Alternative procedures are not taught in Belgian medical schools, but nearly all practitioners are qualified doctors, allopathic doctors or trained physiotherapists in the case of osteopaths and chiropractors. There is a move by politicians, among others, to further regulate these practices.
Homeopathy is well established in Belgium. It is usually practised by qualified doctors and involves treating the individual with highly diluted substances, based on the principle that you can treat ‘like with like’. The number of Belgians consulting homeopaths every year is growing – the figure currently stands at around 18%. It’s usually seen as a complement to existing medical treatment. Medical problems commonly treated by homeopaths relate to allergies, back pain, minor injuries and sleeping and digestive disorders. Most homeopathic medicines can be found in pharmacies, and the majority are partially reimbursed by insurance funds via complementary insurance.
Acupuncture is a complementary form of medicine that has its roots in traditional Chinese medicine, though not all practitioners in the West use the Chinese approach. It aims for therapeutic benefits by stimulating specific points of the body via very fine needles and can provide pain relief and improve some health problems. For a number of years, all insurance funds have partially reimbursed the cost of acupuncture for a maximum number of sessions per year. Again, complementary insurance is necessary.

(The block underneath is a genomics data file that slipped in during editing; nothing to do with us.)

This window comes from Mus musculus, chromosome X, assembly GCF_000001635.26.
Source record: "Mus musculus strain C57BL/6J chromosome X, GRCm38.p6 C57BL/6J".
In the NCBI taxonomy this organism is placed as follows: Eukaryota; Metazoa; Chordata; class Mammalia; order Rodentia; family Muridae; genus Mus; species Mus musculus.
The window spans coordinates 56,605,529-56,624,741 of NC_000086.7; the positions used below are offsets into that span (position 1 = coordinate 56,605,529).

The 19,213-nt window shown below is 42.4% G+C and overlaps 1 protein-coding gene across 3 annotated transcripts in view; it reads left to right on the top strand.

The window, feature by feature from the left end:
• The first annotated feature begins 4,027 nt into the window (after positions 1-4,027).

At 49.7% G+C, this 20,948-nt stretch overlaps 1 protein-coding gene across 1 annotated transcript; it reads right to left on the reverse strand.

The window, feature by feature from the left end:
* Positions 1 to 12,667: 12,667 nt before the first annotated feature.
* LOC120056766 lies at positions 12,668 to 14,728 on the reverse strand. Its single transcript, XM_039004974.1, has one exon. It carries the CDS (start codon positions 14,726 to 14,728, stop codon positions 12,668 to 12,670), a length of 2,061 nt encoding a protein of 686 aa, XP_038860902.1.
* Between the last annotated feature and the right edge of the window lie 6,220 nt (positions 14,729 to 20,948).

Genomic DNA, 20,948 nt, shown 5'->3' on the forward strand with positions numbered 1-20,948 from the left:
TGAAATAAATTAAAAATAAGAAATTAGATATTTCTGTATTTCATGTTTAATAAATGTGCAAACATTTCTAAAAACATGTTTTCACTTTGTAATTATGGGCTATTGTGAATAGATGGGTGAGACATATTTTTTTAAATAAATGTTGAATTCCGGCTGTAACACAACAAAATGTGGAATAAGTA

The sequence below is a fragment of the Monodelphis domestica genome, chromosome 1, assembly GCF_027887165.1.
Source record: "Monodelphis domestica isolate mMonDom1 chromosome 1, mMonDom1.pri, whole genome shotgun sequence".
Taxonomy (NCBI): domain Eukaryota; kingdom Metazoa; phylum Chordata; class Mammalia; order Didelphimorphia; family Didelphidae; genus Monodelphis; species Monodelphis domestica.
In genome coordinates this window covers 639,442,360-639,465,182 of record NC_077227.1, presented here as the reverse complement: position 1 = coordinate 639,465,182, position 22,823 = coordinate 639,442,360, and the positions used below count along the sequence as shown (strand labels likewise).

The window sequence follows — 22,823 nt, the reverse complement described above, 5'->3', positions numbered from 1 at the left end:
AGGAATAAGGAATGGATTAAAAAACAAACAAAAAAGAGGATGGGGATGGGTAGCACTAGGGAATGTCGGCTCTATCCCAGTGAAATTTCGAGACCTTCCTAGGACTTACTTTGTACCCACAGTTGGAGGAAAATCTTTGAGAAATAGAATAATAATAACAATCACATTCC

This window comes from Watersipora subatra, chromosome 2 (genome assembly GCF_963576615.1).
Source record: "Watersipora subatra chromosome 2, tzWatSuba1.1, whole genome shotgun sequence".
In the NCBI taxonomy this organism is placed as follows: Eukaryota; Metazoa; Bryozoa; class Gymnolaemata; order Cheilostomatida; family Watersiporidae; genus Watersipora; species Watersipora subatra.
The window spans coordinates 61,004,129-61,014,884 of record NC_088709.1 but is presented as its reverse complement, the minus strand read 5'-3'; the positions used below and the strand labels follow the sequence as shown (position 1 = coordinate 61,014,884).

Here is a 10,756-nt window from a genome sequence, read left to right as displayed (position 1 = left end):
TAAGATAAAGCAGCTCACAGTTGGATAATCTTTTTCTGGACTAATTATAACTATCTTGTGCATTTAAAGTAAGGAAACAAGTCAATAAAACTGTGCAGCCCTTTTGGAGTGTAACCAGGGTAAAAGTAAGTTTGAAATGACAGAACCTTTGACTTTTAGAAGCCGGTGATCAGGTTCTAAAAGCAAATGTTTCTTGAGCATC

Osteopathy is similarly classified as an alternative form of medicine, though it is common practice and well established in Belgium. Private schools train osteopaths and there is also a course at the Free University of Brussels (ULB). Insurance funds partially reimburse treatment by recognised osteopaths through complementary insurance. Sometimes practised by physiotherapists, osteopathy is a holistic approach to treating and strengthening the body’s musculoskeletal framework. Its philosophy is that the body functions in an integrated way: if one part is restricted, the rest adapts and compensates, leading to pain, inflammation, stiffness or other problems.
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